Putting “engagement” at the heart of SEND provision has already been proven to be highly effective and this is why the DfE has declared its intention to pilot use of the seven aspects of engagement as recommended by the Rochford Review. Engagement is a child centred, non-curriculum related approach which is radically different in concept to P level assessment.  The DfE’s decision to pilot use of the seven aspects of engagement should be regarded as signifying the end of standardisation in the statutory assessment of pupils who have the most complex SEND.  The seven aspects of Engagement in cognition and learning are based on the Engagement for Learning Framework (ELF) published at the conclusion of the Complex Learning Difficulties and Disabilities (CLDD) research project in 2011. The Rochford Review took what the CLDD had developed primarily as a pedagogical approach, refining and extending the principle so teachers could use the same methodology to accurately assess the performance of pupils whose progress is not always linear.  ELF uses a process of enquiry into the personalisation of learning in relation to a pupil’s idiosyncratic SEND profile, enabling teachers to track even the smallest rates of pupil attainment, using a powerful, evidence based approach (the ELF Scale) that can be numerically calculated to provide objective data, robust enough to accommodate forensic moderation. This is not done by giving the seven aspects of engagement any relative hierarchical value, but by recording the extent to which a pupil is being engaged via a 0-4 scale in each of the seven aspects during a specific learning task:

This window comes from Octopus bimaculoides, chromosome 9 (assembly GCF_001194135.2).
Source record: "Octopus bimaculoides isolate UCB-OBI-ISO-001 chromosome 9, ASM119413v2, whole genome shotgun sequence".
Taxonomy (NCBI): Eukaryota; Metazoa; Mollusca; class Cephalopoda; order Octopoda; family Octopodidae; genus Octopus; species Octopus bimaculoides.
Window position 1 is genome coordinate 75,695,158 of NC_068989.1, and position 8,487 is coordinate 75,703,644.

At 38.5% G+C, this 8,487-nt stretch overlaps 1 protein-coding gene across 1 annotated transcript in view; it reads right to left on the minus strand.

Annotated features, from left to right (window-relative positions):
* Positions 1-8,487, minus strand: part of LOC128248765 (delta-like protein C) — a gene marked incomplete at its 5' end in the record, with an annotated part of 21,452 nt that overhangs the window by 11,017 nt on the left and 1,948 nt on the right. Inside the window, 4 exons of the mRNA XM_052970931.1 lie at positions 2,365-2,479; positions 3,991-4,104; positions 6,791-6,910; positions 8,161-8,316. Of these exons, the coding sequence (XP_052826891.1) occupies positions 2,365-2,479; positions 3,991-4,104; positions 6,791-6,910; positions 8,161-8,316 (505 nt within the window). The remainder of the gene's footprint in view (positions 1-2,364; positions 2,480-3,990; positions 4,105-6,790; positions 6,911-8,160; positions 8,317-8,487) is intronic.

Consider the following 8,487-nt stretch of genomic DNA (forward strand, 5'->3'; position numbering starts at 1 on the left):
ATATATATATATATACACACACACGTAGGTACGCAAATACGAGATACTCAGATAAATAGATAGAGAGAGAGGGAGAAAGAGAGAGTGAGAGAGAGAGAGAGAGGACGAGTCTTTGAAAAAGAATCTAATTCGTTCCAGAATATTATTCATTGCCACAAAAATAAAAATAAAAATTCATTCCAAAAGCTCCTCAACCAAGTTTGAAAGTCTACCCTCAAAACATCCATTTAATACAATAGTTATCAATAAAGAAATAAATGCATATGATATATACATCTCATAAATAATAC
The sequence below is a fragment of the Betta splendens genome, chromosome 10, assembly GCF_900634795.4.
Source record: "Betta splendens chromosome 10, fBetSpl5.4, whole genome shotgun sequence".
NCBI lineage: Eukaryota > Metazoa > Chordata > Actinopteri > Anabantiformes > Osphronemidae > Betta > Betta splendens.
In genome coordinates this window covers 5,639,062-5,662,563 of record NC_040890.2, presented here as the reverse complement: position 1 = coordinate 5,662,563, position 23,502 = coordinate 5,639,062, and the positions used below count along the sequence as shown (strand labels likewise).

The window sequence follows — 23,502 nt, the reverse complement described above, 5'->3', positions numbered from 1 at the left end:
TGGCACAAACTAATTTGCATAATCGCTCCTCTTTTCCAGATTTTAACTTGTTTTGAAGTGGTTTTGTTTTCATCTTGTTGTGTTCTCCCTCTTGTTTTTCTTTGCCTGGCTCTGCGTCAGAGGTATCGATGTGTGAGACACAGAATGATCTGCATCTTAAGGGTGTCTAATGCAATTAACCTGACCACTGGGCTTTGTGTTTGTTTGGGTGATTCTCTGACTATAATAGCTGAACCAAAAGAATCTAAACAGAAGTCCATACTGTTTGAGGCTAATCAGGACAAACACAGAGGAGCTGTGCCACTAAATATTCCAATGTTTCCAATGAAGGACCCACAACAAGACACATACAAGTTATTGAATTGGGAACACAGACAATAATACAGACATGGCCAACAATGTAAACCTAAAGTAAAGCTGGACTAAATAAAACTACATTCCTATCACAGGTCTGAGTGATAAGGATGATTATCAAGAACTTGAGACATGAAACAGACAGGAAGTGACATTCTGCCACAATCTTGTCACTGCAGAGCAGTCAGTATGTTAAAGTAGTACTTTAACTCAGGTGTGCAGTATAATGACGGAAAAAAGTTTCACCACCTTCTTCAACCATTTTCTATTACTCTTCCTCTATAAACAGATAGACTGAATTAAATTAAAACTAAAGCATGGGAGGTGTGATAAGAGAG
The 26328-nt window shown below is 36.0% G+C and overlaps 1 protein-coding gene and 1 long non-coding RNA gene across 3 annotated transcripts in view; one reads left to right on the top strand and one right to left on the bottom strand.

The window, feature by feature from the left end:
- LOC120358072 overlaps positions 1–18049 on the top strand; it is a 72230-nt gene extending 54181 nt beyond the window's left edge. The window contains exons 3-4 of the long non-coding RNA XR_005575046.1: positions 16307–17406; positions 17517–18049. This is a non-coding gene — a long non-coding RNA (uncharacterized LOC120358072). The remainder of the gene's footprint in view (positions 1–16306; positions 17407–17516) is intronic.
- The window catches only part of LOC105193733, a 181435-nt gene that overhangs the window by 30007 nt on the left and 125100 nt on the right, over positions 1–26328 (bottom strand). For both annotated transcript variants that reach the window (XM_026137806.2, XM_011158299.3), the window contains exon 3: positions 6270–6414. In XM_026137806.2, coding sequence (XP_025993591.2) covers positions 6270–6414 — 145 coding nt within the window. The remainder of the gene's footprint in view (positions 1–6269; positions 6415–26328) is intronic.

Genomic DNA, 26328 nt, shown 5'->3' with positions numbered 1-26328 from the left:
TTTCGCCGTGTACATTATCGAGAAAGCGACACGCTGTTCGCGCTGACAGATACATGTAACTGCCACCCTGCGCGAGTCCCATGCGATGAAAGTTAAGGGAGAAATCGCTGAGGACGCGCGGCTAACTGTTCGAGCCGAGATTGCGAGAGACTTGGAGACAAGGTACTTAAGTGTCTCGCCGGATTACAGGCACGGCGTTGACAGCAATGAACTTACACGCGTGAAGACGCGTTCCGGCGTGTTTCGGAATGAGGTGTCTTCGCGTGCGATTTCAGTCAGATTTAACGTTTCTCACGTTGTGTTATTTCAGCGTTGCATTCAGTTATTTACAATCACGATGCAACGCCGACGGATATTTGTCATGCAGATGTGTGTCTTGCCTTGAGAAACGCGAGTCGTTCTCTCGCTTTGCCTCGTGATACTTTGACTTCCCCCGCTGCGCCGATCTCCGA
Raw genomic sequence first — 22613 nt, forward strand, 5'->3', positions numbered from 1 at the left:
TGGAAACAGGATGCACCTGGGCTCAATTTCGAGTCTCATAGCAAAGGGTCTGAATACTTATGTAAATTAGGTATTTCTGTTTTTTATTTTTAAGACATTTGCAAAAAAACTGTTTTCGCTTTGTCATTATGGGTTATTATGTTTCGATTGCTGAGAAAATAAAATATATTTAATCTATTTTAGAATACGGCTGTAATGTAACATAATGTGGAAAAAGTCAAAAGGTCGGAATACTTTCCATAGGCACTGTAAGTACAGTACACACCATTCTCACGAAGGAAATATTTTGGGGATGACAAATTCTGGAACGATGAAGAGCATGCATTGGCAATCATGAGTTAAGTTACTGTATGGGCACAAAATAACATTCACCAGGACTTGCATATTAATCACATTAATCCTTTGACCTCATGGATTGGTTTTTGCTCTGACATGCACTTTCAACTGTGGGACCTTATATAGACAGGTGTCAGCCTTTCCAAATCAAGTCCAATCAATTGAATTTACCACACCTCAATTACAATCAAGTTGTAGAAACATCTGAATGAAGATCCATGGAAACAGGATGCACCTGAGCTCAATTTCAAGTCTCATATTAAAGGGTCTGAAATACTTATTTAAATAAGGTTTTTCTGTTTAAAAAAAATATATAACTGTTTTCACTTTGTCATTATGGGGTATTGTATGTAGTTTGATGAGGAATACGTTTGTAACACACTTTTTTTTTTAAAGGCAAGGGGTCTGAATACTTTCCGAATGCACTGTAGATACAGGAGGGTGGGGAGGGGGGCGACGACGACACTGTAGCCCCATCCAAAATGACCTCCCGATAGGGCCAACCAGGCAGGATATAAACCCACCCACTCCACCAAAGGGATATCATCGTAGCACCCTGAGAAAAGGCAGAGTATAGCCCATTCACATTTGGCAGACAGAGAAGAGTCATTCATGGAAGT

The scores from each aspect of engagement are combined to provide a total from which subsequent improvements in pupil engagement can be measured.  Use of the ELF scale is ideal for assessing pupils who do not find linear progression easy because the data readily exemplifies rates of lateral progression. This is in keeping with the DfE response which includes the statement, “schools have the freedom to use approaches appropriate to their pupils’ needs that demonstrate every kind of progress made by a pupil (linear, lateral or consolidation)”. As discussed below, ELF can facilitate both summative and formative assessment approaches to help analyse pupil progress in any developmental or curriculum related aspect of improvement: